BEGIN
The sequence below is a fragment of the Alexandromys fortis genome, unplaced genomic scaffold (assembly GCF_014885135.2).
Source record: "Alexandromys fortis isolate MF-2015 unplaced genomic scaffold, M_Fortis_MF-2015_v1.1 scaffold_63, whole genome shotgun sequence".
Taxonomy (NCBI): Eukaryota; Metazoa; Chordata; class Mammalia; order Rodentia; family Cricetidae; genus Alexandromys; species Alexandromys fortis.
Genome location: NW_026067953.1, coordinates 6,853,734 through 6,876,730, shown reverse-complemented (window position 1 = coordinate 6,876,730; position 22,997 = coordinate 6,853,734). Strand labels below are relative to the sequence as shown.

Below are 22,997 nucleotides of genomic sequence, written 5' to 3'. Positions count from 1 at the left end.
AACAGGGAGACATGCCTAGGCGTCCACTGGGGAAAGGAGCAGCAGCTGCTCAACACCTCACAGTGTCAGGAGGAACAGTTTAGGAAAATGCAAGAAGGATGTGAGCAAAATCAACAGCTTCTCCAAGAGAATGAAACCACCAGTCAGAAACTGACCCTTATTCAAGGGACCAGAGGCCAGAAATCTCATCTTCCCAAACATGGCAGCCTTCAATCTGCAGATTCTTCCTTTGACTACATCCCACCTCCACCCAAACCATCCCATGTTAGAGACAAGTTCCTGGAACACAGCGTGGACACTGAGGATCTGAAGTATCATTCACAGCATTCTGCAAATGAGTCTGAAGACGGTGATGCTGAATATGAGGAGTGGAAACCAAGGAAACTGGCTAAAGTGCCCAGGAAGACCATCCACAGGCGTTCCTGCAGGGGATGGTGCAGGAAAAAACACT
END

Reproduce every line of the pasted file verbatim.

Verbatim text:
The sequence below is a fragment of the Alexandromys fortis genome, unplaced genomic scaffold (assembly GCF_014885135.2).
Source record: "Alexandromys fortis isolate MF-2015 unplaced genomic scaffold, M_Fortis_MF-2015_v1.1 scaffold_63, whole genome shotgun sequence".
Taxonomy (NCBI): Eukaryota; Metazoa; Chordata; class Mammalia; order Rodentia; family Cricetidae; genus Alexandromys; species Alexandromys fortis.
Genome location: NW_026067953.1, coordinates 6,853,734 through 6,876,730, shown reverse-complemented (window position 1 = coordinate 6,876,730; position 22,997 = coordinate 6,853,734). Strand labels below are relative to the sequence as shown.

Below are 22,997 nucleotides of genomic sequence, written 5' to 3'. Positions count from 1 at the left end.
AACAGGGAGACATGCCTAGGCGTCCACTGGGGAAAGGAGCAGCAGCTGCTCAACACCTCACAGTGTCAGGAGGAACAGTTTAGGAAAATGCAAGAAGGATGTGAGCAAAATCAACAGCTTCTCCAAGAGAATGAAACCACCAGTCAGAAACTGACCCTTATTCAAGGGACCAGAGGCCAGAAATCTCATCTTCCCAAACATGGCAGCCTTCAATCTGCAGATTCTTCCTTTGACTACATCCCACCTCCACCCAAACCATCCCATGTTAGAGACAAGTTCCTGGAACACAGCGTGGACACTGAGGATCTGAAGTATCATTCACAGCATTCTGCAAATGAGTCTGAAGACGGTGATGCTGAATATGAGGAGTGGAAACCAAGGAAACTGGCTAAAGTGCCCAGGAAGACCATCCACAGGCGTTCCTGCAGGGGATGGTGCAGGAAAAAACACT